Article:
Volume 19, Number 5—May 2013
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Imagining Sisyphus HappySuggested citation for this article
“And I saw Sisyphus in agonizing torment trying to roll a huge stone to the top of a hill,” wrote Homer in The Odyssey. “He would brace himself, and push it towards the summit with both hands, but just as he was about to heave it over the crest its weight overcame him, and then down again to the plain came bounding that pitiless boulder. He would wrestle again, and lever it back, while the sweat poured from his limbs, and the dust swirled round his head.” This ancient myth about “the craftiest of men,” whose irreverence so outraged the gods that they sentenced him to endless futile and hopeless labor, has long captured the imagination of poets but also philosophers and artists alike, among them Titian, who painted for posterity his own interpretation.
“Creation” or art is another way to express human experiences, wrote Albert Camus, in his Myth of Sisyphus (1942), a philosophical essay examining the meaning of life. The gods saw no worst punishment for Sisyphus’ mischief than sentencing him to toil for no reason toward nothing, a metaphor for the human condition. Life is absurd and without meaning. In this “unintelligible and limited universe,” humans have an “irrational and… wild longing for clarity.” “If the world were clear, art would not exist.” And, although art is not intended to explain or solve any of life’s problems, it is how humans, who still possess freedom, intelligence, desire to revolt, and passion for the beauty of nature, can remain conscious of their desire to live and strive for meaning and purpose. In the philosopher’s estimation, works of art are evidence of human dignity.
Titian’s finest works are mythologic narratives, which he likened to visual poetry. These paintings explored human frailties with empathy and lyricism. At the behest of Mary of Hungary (1505‒1558), he created a group of four paintings depicting the Damned in mythology: Tityos, Sisyphus, Tantalus, and Ixion—all condemned to perpetual torture for incurring the wrath of the gods. Only two, Tityos (his liver endlessly devoured by a vulture) and Sisyphus, have survived.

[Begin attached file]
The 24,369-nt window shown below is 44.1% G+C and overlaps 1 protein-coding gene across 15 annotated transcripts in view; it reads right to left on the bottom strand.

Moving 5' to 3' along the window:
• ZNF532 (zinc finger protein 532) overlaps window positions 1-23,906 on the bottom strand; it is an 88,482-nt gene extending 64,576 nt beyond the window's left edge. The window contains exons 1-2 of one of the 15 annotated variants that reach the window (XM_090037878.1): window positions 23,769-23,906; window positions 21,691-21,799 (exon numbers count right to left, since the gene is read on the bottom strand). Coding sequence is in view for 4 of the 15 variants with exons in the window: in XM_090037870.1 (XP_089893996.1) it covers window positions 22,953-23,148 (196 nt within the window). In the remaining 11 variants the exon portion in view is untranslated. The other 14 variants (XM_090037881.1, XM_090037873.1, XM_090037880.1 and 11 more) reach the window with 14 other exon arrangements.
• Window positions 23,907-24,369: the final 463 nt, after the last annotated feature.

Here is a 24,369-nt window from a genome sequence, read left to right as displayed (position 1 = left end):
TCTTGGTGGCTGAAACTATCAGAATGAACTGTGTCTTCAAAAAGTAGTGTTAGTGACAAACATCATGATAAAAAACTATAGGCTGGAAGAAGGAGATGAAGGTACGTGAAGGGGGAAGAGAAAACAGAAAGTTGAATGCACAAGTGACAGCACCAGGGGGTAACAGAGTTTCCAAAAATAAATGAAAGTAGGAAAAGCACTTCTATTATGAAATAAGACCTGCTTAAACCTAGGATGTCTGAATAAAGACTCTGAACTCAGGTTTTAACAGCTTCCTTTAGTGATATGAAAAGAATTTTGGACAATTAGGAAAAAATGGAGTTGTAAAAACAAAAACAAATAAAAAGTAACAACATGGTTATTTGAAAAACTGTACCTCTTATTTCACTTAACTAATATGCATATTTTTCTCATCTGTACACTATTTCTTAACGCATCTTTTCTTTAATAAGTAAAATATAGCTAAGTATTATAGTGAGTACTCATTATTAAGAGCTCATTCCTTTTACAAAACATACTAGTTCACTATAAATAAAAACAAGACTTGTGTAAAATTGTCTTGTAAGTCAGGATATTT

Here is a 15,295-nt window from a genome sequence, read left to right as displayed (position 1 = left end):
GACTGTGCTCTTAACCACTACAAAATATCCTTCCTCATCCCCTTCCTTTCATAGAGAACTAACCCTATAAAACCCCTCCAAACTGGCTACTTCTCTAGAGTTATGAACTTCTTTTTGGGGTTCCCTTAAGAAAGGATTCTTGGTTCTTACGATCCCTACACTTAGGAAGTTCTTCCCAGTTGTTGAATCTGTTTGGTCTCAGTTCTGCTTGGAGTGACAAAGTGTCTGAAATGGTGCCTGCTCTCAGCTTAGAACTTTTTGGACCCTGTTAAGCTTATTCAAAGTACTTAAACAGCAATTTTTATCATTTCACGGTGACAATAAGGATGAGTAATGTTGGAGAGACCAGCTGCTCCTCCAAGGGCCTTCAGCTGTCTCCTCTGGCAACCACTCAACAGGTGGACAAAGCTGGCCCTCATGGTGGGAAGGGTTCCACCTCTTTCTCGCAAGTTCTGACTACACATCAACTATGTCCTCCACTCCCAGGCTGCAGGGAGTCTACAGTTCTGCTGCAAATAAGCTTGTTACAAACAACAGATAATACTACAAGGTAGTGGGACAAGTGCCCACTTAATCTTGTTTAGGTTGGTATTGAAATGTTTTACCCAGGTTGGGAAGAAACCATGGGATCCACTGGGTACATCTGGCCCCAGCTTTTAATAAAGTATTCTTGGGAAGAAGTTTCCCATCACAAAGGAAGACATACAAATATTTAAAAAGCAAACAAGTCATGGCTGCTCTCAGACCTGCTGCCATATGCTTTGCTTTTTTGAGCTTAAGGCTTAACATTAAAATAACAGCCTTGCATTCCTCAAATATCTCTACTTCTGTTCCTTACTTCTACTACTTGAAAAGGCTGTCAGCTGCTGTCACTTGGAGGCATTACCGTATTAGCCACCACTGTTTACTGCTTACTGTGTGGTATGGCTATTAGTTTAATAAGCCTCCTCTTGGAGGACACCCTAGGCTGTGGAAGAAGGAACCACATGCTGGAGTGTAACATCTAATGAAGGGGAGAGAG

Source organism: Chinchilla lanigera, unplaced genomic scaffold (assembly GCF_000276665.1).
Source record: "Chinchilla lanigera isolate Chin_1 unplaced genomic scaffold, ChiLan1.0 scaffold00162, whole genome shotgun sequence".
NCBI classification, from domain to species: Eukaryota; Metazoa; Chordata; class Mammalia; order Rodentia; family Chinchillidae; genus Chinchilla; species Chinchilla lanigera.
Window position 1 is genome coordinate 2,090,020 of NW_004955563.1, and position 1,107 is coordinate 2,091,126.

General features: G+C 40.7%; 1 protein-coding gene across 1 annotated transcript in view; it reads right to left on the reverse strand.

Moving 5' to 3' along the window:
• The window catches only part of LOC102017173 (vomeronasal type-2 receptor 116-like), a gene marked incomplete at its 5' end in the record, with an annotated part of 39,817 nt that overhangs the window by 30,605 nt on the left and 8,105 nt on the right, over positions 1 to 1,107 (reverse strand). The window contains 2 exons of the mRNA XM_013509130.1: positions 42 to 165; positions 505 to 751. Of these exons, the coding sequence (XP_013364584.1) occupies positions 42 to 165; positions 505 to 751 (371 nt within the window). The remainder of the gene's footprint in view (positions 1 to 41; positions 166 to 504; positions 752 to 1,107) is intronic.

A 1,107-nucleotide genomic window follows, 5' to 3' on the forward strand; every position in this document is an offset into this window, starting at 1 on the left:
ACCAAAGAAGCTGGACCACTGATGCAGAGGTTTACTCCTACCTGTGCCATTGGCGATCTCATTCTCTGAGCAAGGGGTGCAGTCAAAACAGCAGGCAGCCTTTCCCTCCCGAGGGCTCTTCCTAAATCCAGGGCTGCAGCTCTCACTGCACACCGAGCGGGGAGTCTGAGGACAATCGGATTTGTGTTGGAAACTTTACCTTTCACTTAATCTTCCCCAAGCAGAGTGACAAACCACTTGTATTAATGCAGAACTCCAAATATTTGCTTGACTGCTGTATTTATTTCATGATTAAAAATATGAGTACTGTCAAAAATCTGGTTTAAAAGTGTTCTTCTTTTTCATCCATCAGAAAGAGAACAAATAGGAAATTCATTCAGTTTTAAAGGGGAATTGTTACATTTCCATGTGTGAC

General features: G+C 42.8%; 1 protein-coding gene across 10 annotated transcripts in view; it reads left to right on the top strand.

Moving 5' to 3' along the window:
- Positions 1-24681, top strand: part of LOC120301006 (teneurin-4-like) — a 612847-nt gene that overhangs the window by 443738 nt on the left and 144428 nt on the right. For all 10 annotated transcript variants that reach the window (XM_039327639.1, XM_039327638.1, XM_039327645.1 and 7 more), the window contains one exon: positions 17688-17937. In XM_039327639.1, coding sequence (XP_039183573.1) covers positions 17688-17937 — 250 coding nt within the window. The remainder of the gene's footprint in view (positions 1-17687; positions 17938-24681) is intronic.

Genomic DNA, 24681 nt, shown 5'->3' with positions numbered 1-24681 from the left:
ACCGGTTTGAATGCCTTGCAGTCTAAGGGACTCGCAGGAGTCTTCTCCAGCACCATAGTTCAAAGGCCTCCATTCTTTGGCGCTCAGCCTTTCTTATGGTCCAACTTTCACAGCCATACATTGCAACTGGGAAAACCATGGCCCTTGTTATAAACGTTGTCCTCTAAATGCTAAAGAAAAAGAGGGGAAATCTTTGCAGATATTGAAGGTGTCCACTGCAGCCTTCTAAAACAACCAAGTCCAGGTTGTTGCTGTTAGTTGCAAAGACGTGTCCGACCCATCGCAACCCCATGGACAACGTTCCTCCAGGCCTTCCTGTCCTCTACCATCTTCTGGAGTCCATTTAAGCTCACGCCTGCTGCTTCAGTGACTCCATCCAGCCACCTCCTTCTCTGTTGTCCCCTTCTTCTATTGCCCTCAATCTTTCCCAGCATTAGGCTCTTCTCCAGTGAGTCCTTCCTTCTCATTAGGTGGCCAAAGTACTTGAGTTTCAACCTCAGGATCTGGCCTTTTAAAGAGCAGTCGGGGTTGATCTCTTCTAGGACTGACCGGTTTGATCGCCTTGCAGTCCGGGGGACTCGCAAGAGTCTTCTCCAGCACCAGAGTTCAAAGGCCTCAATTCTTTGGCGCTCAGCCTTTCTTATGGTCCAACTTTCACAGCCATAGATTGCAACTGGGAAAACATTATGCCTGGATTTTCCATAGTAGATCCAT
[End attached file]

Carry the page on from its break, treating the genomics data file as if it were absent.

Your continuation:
“Titian was born in Cadore, a small town on the River Piave, five miles from the pass through the Alps, to the Vecelli family, one of the noblest in those parts,” wrote Giorgio Vasari in his Lives of the Artists. “And when, at the age of 10, he showed fine wit and a lively mind, he was sent to Venice to the home of an uncle, a respected citizen, who saw that the boy had a real propensity for the art of painting and who placed him with Giovanni Bellini, a skillful and very famous painter of those times.” Soon he showed that “he had been gifted by Nature with all those qualities of intelligence and judgment which are necessary for the art of painting.”
Venice was then the richest city in the world, where everything was traded, and no less color pigments, which were coveted by artists far and wide. The demand was so high that painting supplies were sold by specialists, the vendecolori. Part of an industry that encompassed members of the Venetian painters’ guild, these color vendors sold only to painters and artisans in related trades (dyers, glass makers, decorators, potters, book publishers). Commerce with Flanders exposed Venetian artists to Flemish art and the use of oil-based paints, soon adopted by local masters, among them Giovanni Bellini and the great Giorgione, Titian’s early influences. When his student’s work could no longer be distinguished from his own, Giorgione was so offended that “from that time on, he never wanted to be in Titian’s company or to be his friend.”